Historically, the Mandarin, possibly Iron Man’s most formidable enemy, has perpetuated the stereotype of the inscrutable, maniacal Fu Manchu. The marketing of the latest Star Trek film carefully concealed the true identify of Cumberbatch’s character: Khan Noonien Singh, first seen in the franchise’s original TV series but best known from 1982’s Star Trek II. Notoriously, Ricardo Montalban played the character of Indian descent, suggesting the interchangeability of minority actors across race and ethnicity. The filmmakers of Iron Man 3 and Star Trek Into Darkness rewrote these characters, perhaps out of a fear of offending Asian or liberally-minded viewers, but, interestingly, the two films take radically different approaches. While Iron Man 3 critically foregrounds the very issue of Othering inherent in the Mandarin, Star Trek Into Darkness avoids the issue altogether by employing a white actor. Continue reading “Box Office Race: Refiguring Asian Villains in ‘Iron Man 3’ and ‘Star Trek Into Darkness’” »
Anne Marie Murphy is the president and founder of Eastern Script Inc., an Ontario-based company that has been active in the business of script clearance and research for 20 years. She’s also a graduate of UCLA’s master’s program in critical studies (now known as cinema and media studies). She first contacted me in November 2012 after she read my initial Mediascape post introducing what remains an ongoing research project of mine into the world of script clearance and research. In the months since, we have corresponded frequently, and she has graciously allowed me to present her answers to my emails here. —Michael Kmet
Michael Kmet: Your biography indicates you held a number of positions in the film industry before getting involved in script clearance. You managed theaters, worked as a film booker, and were the office manager at a production company. In addition to that work, you earned a master’s degree in cinema and media studies at UCLA. Given that diverse background, how did you get involved in script clearance?
Anne Marie Murphy: I had finished my Master’s degree at UCLA in the Critical Studies program in September 1990 and looked at and applied for various jobs that popped up. The first one that seemed a perfect match for my skills was at Marshall/Plumb Research in Burbank which was, at that time, one of only three script clearance companies that existed. The job combined reading, writing, and research—three of my strengths and interests. It also involved tight deadlines (which I like) and constantly changing project work (which I like—no routines, no getting stale from boredom). There is also a certain amount of creativity involved in coming up with names of items as varied as you can imagine—not just character names, but fictional project names for items as varied as breakfast cereals, browser software, lipsticks…you name it, I have probably had to come up with a fictional name for it that “cleared” through a long gauntlet of sources. Continue reading “Interview: Anne Marie Murphy, President of Eastern Script Inc.” »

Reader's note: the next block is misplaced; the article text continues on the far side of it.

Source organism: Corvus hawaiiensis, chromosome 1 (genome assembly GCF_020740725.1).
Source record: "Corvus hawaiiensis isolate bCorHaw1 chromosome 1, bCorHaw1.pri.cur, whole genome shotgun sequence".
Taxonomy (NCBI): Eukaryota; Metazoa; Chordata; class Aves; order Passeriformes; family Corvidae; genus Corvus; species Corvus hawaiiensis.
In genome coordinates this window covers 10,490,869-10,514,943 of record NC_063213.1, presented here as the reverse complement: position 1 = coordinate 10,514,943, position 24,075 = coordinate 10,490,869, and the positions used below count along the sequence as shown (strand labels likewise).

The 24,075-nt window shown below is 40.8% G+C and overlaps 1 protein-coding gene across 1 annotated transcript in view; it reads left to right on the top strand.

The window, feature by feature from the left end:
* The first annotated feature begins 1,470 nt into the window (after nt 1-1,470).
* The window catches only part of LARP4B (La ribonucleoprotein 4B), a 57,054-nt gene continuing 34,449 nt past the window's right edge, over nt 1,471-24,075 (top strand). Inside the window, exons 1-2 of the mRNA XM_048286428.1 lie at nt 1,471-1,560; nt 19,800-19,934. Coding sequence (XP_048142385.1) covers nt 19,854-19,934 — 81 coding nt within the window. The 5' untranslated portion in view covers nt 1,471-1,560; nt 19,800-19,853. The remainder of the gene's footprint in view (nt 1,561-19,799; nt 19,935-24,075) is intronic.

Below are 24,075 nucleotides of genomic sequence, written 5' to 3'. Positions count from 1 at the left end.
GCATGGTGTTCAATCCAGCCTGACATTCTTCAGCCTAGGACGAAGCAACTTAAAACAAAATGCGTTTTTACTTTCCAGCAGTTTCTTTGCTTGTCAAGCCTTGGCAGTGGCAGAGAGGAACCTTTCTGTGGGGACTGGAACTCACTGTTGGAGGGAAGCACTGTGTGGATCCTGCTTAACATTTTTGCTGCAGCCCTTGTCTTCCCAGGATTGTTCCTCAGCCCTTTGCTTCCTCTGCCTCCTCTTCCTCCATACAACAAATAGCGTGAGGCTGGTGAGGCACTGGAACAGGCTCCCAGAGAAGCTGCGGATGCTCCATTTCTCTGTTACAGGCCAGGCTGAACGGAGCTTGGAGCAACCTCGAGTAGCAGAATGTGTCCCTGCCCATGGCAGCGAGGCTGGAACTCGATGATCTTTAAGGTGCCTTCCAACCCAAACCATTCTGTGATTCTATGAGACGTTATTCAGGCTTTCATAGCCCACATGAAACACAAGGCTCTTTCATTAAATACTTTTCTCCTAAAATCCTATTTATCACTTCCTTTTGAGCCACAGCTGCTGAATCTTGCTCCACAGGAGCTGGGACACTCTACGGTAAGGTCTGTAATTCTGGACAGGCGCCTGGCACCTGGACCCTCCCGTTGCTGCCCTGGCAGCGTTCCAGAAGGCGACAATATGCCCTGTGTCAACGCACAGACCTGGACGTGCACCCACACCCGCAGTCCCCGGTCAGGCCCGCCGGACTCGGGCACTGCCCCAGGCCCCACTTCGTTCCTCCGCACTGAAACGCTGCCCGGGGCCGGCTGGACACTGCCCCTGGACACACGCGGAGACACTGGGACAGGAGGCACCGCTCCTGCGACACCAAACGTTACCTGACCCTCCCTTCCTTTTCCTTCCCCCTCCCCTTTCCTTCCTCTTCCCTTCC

Currently, Hollywood studios seem to be developing major literary adaptations with a single-minded strategy for maximum capital: cut the movie in half to ensure ultra-fidelity to the source. From Harry Potter to The Hobbit to The Hunger Games, studios are catering to fans by making Parts 1 and 2 (and more) of their hottest literary properties. The Great Gatsby feels fresh for a number of reasons, not least of which is its ability to fit F. Scott Fitzgerald’s short novel into one viewing period. Yet like those other films mentioned above, it is an adaptation that has been updated and marketed to the same youth demographics, whose familiarity with the novel may come primarily from a high school reading assignment.
Warner Bros.’s The Great Gatsby has become the first truly divisive movie of the summer, netting a better-than-expected $51 million in its domestic bow despite an array of heavily mixed reviews from film and literary critics. Personally, I thought this Gatsby was a great adaptation—both in its respectful evocations of the words and spirit of Fitzgerald’s masterpiece and in its measured aesthetic inventions. Without wading into the murky waters of whether a Lana Del Rey song is an appropriate love theme, I think it may be more pertinent to discuss aspects of Gatsby’s marketing campaign that suggest Warner Bros. may be missing the point, encouraging audiences to similarly misinterpret director Baz Luhrmann’s approach. Continue reading “Social Media and the Summer of Gatsby” »